4. by   laurasc
    Quote from jaimealmostRN
    I know this is an isolated incident but I was soooooooooo thankful when I heard, "hello, this is the nurse." THANK YOU!!!
    Sure, patients appreciate us. We do a lot of them. But I'm talking about how other professionals see what we do.
  5. by   CCL"Babe"
    Until recently, I had spent my entire career as a critical care nurse, primarily ER. I must confess that I was a bit of a snob, even if I didn't verbalize my opinions.

    When I was unable to return to my hospital based job, aI accepted a position as a Physician Office Nurse. This job reminds me of the ER in many ways - more like fast track admittedly. There are many different challanges though. I haven't been bored and am finding a new set of nursing skills.
  6. by   tjn97
    I used to work telemetry in a local hospital before I started my office job. And I remember thinking I was "stepping down" in the ranks of nursing. Boy, was I wrong!! I have learned so much since I started 3 years ago, and continue to learn each and every day. With a family practice office, we see a nice variety of diagnoses and problems, which I think makes us very well-rounded nurses.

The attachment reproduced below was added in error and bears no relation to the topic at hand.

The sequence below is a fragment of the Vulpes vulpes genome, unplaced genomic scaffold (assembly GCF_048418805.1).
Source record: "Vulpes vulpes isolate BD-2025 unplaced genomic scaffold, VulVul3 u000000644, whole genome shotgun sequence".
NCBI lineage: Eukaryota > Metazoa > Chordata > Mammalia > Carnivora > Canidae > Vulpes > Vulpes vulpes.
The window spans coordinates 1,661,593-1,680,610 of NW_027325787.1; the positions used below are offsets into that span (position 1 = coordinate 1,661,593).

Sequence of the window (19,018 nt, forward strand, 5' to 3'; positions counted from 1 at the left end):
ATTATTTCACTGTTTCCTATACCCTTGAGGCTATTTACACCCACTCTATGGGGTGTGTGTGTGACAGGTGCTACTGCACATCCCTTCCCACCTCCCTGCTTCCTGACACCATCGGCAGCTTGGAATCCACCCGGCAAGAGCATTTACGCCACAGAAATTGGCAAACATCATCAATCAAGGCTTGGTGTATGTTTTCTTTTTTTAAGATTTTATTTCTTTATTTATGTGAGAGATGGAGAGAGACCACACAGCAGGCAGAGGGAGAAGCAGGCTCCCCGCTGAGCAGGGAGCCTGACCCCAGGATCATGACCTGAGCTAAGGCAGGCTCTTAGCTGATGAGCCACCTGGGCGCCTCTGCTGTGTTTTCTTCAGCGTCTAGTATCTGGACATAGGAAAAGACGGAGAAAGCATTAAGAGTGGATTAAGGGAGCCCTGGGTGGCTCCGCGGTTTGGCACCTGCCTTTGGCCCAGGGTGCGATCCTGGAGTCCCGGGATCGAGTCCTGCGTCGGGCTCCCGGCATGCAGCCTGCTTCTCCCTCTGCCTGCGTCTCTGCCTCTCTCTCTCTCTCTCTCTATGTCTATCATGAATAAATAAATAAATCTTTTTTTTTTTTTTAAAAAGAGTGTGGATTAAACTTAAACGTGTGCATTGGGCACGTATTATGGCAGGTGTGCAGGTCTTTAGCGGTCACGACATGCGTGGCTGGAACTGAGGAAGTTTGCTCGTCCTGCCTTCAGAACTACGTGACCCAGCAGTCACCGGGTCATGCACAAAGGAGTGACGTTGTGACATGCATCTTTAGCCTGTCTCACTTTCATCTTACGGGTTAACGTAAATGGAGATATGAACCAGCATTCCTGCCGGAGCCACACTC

7. by   camay1221_RN
    I am also an office RN in a pediatric office. I have found my job to be so much more rewarding in the office for a multitude of reasons! First, I work for MD's who know me and respect me and my opinions. I can't say the same for the MD's and residents when I was doing floor nursing. Second, I see many of my pts on a regular basis, and I have grown to care for them, not only as a nurse, but as a friend also. Third, I feel much more appreciated by the pts, MD's and the other staff. The only bad part of my job is watching all of those children grow before my very eyes!!! Funny thing is, I haven't aged a bit!!! **chuckle**
  8. by   Nurse Ratched
    Quote from camay1221_RN
    First, I work for MD's who know me and respect me and my opinions.
    Hear, hear!

    I love my docs and NPs.

    I find I am much more autonomous in the office setting as well. Knowing my patients after a while is also very rewarding - and they appreciate being remembered for their specific concerns, history, etc. I love it, even on days like today that completely suck, but are still so much better that any day I ever have at the hospital.